The Grammy-winning ensemble Quetzal has come out of East L.A.’s Chicano community to create a vision that integrates music, dance and community activism in truly global ways.

  The Eugene Concert Choir presents the Burt Bacharach Songbook at the Hult Center in Eugene on Saturday, February 27th, with the Vicki Brabham Combo, Bill Hulings, Shirley Andress, and Oliver Bacharach, Burt’s son. They’ll celebrate  Burt Bacharach’s songwriting legacy, which includes over seventy top 40 hits, six Grammy awards, three Academy Awards, and more. Oliver Bacharach and Vicki Brabham visited the KLCC studios.

  

Photo by Eric Alan

  The Westerlies are a New York-based brass quartet with Seatte roots that blurs the borders between chamber music, folk music and jazz. Their acclaimed debut album in 2014 explored the music of keyboardist and composer Wayne Horvitz, and their forthcoming album is a collaboration with GRAMMY-winning producer Jesse Lewis. They’re on a west coast tour that includes a Eugene performance on Friday, February 19th, as part of the Broadway Avenue House Concerts series. They came in to perform live in the KLCC studios. 

  The percussion and flute duo Caballito Negro  brings Songlines to Corvallis on February 19th, Lincoln City on February 27th and Roseburg on February 28th. Songlines is a set of performances and workshops that takes listeners from South Africa to Turkmenistan and even Los Angeles. Band members Tessa Brinckman and Terry Longshore share music and conversation with Eric Alan. 

  An interview with Richard Leebrick, whose new project Live on Wings of Love: A Journey to PeggySioux  is what he calls “a children’s story for adults”-- a story of addiction recovery and love. It includes a book, artwork and an audio CD. Richard Leebrick will host a release event at Tsunami Books in Eugene on Saturday, February 20th.

  Eugene Ballet presents Carl Orff’s Carmina Burana at the Hult Center on February 13th and 14th, with Orchestra Next and the Eugene Concert Choir. Eric Alan speaks with artistic director Toni Pimble and soprano Zulimar Lopez-Hernandez about the joys and challenges of the classic piece.  

Percussionist and vocalist Ruth Heald of the band Goldfoot speaks with Eric Alan and shares music from the band’s release On the Floor, before the band appears at the Lane Events Center on Saturday, February 13th as a featured band at the KLCC Microbrew Festival.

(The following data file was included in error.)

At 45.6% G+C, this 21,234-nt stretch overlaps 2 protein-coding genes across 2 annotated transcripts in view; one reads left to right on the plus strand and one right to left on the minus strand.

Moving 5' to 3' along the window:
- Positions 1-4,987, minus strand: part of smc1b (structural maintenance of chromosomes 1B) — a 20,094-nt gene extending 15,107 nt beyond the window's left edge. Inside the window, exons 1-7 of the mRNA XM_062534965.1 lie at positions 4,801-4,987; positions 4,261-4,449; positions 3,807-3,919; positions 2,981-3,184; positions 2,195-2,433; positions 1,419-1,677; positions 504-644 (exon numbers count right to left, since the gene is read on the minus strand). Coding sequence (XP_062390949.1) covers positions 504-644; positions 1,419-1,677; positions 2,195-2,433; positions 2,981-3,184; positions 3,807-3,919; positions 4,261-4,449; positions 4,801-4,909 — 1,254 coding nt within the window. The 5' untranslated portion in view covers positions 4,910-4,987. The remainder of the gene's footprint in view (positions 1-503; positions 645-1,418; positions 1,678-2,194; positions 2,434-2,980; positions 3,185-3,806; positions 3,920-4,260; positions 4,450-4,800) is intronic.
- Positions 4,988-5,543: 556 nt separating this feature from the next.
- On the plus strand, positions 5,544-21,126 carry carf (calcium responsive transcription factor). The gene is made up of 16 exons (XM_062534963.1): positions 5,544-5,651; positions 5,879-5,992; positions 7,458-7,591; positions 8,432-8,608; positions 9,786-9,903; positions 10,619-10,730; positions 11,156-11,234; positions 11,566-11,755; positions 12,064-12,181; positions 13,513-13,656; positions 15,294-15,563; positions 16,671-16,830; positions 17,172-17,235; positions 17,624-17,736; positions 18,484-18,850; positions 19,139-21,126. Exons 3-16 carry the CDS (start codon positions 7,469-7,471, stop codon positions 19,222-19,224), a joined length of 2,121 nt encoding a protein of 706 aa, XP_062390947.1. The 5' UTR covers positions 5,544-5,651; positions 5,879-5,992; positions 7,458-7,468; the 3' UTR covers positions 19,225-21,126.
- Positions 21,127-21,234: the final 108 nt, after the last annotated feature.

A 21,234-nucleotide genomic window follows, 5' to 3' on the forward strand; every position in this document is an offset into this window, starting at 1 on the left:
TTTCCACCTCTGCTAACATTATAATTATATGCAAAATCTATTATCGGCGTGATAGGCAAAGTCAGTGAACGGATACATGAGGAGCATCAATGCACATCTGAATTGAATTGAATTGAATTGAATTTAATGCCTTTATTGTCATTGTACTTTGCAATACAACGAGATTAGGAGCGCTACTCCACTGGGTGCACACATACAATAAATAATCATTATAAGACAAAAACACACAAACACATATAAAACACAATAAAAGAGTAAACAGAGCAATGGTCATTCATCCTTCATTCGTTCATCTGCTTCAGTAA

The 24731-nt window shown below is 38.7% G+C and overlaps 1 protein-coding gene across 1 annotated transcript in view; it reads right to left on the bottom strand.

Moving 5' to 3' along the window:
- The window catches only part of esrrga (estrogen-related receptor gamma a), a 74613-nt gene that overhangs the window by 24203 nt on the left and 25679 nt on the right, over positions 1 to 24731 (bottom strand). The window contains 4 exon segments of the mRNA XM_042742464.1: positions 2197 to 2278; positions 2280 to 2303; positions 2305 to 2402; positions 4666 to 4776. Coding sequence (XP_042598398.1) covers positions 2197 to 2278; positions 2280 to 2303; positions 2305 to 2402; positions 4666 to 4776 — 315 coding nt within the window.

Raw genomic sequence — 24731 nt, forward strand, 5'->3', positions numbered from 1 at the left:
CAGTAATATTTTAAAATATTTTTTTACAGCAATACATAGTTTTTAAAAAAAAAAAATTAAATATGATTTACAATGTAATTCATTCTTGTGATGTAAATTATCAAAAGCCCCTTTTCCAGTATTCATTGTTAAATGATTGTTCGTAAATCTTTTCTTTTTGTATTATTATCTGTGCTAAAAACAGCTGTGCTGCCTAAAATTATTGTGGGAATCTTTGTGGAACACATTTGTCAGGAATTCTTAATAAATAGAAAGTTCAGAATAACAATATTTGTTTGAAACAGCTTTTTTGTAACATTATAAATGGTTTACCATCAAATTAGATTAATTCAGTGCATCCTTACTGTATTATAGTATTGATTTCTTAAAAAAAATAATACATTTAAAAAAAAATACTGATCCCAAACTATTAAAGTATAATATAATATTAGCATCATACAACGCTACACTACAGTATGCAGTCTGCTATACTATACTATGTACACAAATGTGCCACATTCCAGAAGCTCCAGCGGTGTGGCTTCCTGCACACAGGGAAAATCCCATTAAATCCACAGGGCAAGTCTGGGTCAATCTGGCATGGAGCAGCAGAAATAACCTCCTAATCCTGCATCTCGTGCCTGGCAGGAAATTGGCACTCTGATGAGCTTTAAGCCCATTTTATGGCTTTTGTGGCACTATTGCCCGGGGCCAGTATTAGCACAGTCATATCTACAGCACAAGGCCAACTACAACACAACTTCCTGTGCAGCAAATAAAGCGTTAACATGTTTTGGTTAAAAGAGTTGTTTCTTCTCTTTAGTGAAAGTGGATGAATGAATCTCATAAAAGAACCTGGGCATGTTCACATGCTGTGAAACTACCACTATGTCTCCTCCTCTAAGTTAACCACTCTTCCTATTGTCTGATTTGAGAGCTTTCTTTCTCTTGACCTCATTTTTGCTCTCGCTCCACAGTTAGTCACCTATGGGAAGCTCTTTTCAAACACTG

Photo by John Stark

  Bela Fleck and Abigail Washburn are the ultimate banjo family, who individually and together have challenged and expanded the boundaries of the instrument, whether in duo, within their Sparrow Quartet or with an array of their other bands and projects.

  South African vocal ensemble Ladysmith Black Mambazo has been making music for over fifty years, and will appear at the WOW Hall in Eugene on Tuesday evening, January 26th.

Photo by Eric Alan

  Dreos is a trio that features Eliot Grasso on uillean pipes and flute, Glen Waddell on guitar and bouzouki, and Brandon Vance on fiddle, integrating Irish and Scottish musical traditions. Though they have vast international credits in other contexts, they released their first CD together in October, and will perform in Eugene on Friday, January 29th at the New Hope Center Auditorium in Eugene.  Eliot Grasso brought his uillean pipes to the KLCC studios for a solo performance, and to share music from the new Dreos CD, The Clearing

  An interview with Garvar Brummett, author and artist of The Scent of Jasmine Cools the Rage. It’s a memoir with stories and illustrations that chronicle his abuse, addiction, homelessness, and prison time.  He has recovered to become a drug and addiction counselor for Sponsors, Inc. He will read at Tsunami Books in Eugene on Thursday evening, January 21st at 7 p.m. 

Photo by Lindsey McCarthy